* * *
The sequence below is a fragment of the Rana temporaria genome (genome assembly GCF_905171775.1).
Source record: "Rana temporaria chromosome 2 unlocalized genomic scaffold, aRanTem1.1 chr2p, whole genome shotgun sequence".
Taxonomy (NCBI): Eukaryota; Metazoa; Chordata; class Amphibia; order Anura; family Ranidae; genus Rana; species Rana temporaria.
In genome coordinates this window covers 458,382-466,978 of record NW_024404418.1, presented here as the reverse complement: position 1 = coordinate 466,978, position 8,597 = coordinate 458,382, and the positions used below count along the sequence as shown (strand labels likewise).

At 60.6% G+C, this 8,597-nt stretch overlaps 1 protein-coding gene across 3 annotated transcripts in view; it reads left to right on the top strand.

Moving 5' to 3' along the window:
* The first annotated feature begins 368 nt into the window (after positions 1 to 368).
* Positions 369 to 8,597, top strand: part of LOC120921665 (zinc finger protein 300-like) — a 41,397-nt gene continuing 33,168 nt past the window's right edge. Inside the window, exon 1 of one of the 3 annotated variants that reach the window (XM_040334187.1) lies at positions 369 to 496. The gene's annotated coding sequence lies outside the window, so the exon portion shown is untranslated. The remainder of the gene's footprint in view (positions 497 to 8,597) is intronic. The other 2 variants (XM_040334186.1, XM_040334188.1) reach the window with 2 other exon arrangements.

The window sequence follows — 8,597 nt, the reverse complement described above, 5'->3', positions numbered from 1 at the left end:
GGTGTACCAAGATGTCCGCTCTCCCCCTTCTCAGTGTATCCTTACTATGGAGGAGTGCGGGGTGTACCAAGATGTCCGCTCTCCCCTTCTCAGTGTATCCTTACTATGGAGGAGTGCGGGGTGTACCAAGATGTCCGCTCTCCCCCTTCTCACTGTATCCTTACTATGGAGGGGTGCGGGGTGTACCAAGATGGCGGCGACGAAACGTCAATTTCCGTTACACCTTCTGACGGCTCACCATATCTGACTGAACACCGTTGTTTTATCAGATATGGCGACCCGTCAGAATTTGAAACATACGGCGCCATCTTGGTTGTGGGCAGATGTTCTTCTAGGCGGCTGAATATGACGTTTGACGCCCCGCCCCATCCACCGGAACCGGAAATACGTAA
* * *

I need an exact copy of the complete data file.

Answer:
The sequence below is a fragment of the Rana temporaria genome (genome assembly GCF_905171775.1).
Source record: "Rana temporaria chromosome 2 unlocalized genomic scaffold, aRanTem1.1 chr2p, whole genome shotgun sequence".
Taxonomy (NCBI): Eukaryota; Metazoa; Chordata; class Amphibia; order Anura; family Ranidae; genus Rana; species Rana temporaria.
In genome coordinates this window covers 458,382-466,978 of record NW_024404418.1, presented here as the reverse complement: position 1 = coordinate 466,978, position 8,597 = coordinate 458,382, and the positions used below count along the sequence as shown (strand labels likewise).

At 60.6% G+C, this 8,597-nt stretch overlaps 1 protein-coding gene across 3 annotated transcripts in view; it reads left to right on the top strand.

Moving 5' to 3' along the window:
* The first annotated feature begins 368 nt into the window (after positions 1 to 368).
* Positions 369 to 8,597, top strand: part of LOC120921665 (zinc finger protein 300-like) — a 41,397-nt gene continuing 33,168 nt past the window's right edge. Inside the window, exon 1 of one of the 3 annotated variants that reach the window (XM_040334187.1) lies at positions 369 to 496. The gene's annotated coding sequence lies outside the window, so the exon portion shown is untranslated. The remainder of the gene's footprint in view (positions 497 to 8,597) is intronic. The other 2 variants (XM_040334186.1, XM_040334188.1) reach the window with 2 other exon arrangements.

The window sequence follows — 8,597 nt, the reverse complement described above, 5'->3', positions numbered from 1 at the left end:
GGTGTACCAAGATGTCCGCTCTCCCCCTTCTCAGTGTATCCTTACTATGGAGGAGTGCGGGGTGTACCAAGATGTCCGCTCTCCCCTTCTCAGTGTATCCTTACTATGGAGGAGTGCGGGGTGTACCAAGATGTCCGCTCTCCCCCTTCTCACTGTATCCTTACTATGGAGGGGTGCGGGGTGTACCAAGATGGCGGCGACGAAACGTCAATTTCCGTTACACCTTCTGACGGCTCACCATATCTGACTGAACACCGTTGTTTTATCAGATATGGCGACCCGTCAGAATTTGAAACATACGGCGCCATCTTGGTTGTGGGCAGATGTTCTTCTAGGCGGCTGAATATGACGTTTGACGCCCCGCCCCATCCACCGGAACCGGAAATACGTAA